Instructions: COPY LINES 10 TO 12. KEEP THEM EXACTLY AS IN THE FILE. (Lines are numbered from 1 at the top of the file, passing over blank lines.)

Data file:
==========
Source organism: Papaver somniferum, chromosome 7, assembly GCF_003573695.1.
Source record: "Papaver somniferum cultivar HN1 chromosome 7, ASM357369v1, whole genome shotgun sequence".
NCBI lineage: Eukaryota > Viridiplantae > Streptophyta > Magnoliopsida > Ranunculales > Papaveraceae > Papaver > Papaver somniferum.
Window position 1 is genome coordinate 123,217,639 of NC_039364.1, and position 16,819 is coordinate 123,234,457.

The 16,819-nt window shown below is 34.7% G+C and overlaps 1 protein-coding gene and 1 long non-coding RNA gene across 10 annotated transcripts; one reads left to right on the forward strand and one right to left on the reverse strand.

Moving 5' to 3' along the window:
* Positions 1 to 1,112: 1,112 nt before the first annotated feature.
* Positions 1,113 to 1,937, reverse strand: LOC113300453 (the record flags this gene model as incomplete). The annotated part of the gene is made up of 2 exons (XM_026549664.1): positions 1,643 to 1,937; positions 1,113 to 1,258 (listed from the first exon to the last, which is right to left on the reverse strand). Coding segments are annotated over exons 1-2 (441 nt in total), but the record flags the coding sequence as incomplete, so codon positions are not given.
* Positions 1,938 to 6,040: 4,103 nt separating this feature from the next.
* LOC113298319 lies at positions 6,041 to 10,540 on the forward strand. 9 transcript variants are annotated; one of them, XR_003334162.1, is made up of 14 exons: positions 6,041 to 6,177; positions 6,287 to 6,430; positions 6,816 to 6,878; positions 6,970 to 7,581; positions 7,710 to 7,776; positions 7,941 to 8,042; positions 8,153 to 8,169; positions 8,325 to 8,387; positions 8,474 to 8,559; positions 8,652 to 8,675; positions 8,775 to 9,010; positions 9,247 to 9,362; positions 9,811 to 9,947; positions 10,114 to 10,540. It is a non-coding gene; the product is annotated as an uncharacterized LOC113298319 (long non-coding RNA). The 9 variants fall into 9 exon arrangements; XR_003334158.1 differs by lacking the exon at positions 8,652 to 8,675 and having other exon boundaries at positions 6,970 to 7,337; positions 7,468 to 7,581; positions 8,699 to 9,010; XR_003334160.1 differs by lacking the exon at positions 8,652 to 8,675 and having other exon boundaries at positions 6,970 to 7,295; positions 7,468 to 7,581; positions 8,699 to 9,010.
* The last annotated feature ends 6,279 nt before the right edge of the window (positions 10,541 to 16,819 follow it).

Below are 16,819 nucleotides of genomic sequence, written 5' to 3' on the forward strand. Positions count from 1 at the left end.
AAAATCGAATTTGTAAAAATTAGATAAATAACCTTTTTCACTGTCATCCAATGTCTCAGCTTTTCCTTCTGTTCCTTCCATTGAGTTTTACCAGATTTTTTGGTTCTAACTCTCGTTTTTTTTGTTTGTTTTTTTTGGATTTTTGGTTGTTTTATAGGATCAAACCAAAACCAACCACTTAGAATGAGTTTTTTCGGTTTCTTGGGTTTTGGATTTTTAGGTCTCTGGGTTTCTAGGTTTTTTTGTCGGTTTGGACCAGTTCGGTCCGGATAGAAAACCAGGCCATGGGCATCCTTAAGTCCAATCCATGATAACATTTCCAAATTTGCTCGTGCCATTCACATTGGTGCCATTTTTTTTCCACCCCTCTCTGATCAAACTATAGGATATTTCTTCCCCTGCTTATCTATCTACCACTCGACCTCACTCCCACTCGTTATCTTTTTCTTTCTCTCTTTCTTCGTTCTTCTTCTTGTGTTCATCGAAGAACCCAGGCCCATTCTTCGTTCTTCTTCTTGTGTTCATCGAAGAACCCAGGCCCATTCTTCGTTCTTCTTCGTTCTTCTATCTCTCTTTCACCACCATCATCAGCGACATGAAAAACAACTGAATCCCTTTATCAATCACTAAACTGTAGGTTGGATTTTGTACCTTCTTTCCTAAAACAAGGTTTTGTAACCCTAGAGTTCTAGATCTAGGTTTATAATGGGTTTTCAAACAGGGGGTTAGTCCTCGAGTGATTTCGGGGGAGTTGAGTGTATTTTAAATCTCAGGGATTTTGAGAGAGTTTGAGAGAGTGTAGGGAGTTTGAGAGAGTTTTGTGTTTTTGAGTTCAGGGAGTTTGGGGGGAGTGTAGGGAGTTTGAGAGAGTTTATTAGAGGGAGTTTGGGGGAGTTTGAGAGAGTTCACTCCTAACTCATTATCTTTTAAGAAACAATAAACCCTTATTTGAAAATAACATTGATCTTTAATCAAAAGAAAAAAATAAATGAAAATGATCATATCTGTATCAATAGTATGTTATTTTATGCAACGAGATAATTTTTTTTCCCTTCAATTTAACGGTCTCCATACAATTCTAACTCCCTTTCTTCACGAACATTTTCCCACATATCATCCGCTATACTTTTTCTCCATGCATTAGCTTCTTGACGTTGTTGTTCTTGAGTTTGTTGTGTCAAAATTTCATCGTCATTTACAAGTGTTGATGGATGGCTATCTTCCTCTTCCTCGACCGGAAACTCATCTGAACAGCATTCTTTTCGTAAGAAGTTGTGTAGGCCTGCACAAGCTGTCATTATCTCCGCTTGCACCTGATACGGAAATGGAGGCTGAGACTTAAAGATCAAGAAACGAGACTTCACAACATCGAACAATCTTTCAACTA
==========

* LOC113298319 lies at positions 6,041 to 10,540 on the forward strand. 9 transcript variants are annotated; one of them, XR_003334162.1, is made up of 14 exons: positions 6,041 to 6,177; positions 6,287 to 6,430; positions 6,816 to 6,878; positions 6,970 to 7,581; positions 7,710 to 7,776; positions 7,941 to 8,042; positions 8,153 to 8,169; positions 8,325 to 8,387; positions 8,474 to 8,559; positions 8,652 to 8,675; positions 8,775 to 9,010; positions 9,247 to 9,362; positions 9,811 to 9,947; positions 10,114 to 10,540. It is a non-coding gene; the product is annotated as an uncharacterized LOC113298319 (long non-coding RNA). The 9 variants fall into 9 exon arrangements; XR_003334158.1 differs by lacking the exon at positions 8,652 to 8,675 and having other exon boundaries at positions 6,970 to 7,337; positions 7,468 to 7,581; positions 8,699 to 9,010; XR_003334160.1 differs by lacking the exon at positions 8,652 to 8,675 and having other exon boundaries at positions 6,970 to 7,295; positions 7,468 to 7,581; positions 8,699 to 9,010.
* The last annotated feature ends 6,279 nt before the right edge of the window (positions 10,541 to 16,819 follow it).

Below are 16,819 nucleotides of genomic sequence, written 5' to 3' on the forward strand. Positions count from 1 at the left end.